• It also occurred to me how many participants – certainly those from US-oriented universities – have read their Marx. There were two particularly impassioned critical accounts of technology and its potentially negative role in society from Dean Kruckeberg and Michael L. Kent. But some of the most pertinent points and questions raised (e.g. technology’s role in creating social and economic precarity; in further reorienting social relations around capital/the market, etc) are squarely addressed – or least acknowledged – by Marx and groups of contemporary Post-Marxist scholars, including Terranova, Beradi, Negri… even Castells
  • Finally, speaking of Castells… while he had his name dropped a few times there was a definite dominance of interpretive research. Giddens’ Theory of Structuration was covered extensively by Erich Sommerfeldt and Chiara Valentini invoked Alan Kirby but a bit more theoretical underpinning of some of the ideas discussed wouldn’t have gone amiss (but then again, I am a bit of a theory fan)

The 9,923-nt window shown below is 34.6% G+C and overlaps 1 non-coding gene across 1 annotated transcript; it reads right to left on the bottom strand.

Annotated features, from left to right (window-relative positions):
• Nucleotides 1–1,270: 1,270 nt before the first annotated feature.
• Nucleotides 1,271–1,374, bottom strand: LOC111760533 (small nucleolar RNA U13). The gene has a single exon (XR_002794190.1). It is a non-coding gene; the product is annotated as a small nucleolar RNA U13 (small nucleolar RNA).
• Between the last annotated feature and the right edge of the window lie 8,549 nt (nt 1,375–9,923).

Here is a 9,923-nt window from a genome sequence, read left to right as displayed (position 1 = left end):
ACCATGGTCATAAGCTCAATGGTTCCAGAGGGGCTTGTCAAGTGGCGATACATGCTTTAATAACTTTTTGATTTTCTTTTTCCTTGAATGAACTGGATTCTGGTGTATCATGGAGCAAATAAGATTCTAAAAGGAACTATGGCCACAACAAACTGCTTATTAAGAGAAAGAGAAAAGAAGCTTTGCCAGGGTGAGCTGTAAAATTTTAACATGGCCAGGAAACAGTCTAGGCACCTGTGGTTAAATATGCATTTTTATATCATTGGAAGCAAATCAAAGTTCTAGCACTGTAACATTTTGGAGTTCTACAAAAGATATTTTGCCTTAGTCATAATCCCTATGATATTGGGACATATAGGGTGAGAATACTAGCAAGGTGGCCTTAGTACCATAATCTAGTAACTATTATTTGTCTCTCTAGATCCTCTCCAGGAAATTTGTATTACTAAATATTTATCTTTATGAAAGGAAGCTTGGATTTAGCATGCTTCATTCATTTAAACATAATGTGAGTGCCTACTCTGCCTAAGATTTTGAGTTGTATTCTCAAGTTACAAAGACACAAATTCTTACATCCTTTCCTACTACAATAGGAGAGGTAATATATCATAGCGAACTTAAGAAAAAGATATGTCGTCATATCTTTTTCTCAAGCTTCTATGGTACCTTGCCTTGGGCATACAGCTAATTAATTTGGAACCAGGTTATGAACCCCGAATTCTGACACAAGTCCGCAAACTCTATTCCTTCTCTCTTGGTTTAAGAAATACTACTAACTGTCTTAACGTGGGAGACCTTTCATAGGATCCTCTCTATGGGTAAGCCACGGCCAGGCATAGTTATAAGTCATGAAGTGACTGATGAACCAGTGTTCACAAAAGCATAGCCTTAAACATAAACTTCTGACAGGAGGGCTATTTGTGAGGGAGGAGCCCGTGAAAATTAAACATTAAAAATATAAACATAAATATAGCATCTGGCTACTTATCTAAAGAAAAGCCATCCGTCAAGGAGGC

Demos’ Virtually Members report is virtually useful

The centre-left [sic] think-tank, Demos, has a new report out presenting some interesting insights about the virtual ‘membership’ of the UK’s three main political parties. Titled, Virtually Members: The Facebook and Twitter Followers of UK Political Parties, the briefing paper is the latest publication to come from Demos’ Centre for Social Media Analysis. I’ve embedded the full paper below:

Virtually Members by Simon Collister

Despite, however, the snazzy name and Demos’ past reputation for leading-edge research into social media (I can remember attending a number of briefing events about social media and political engagement back in 2009/10) the report feels fairly lightweight – even if it is a vaguely dressed up corporate sponsorship vehicle for Tweetminster which provides the authors with analytics technology.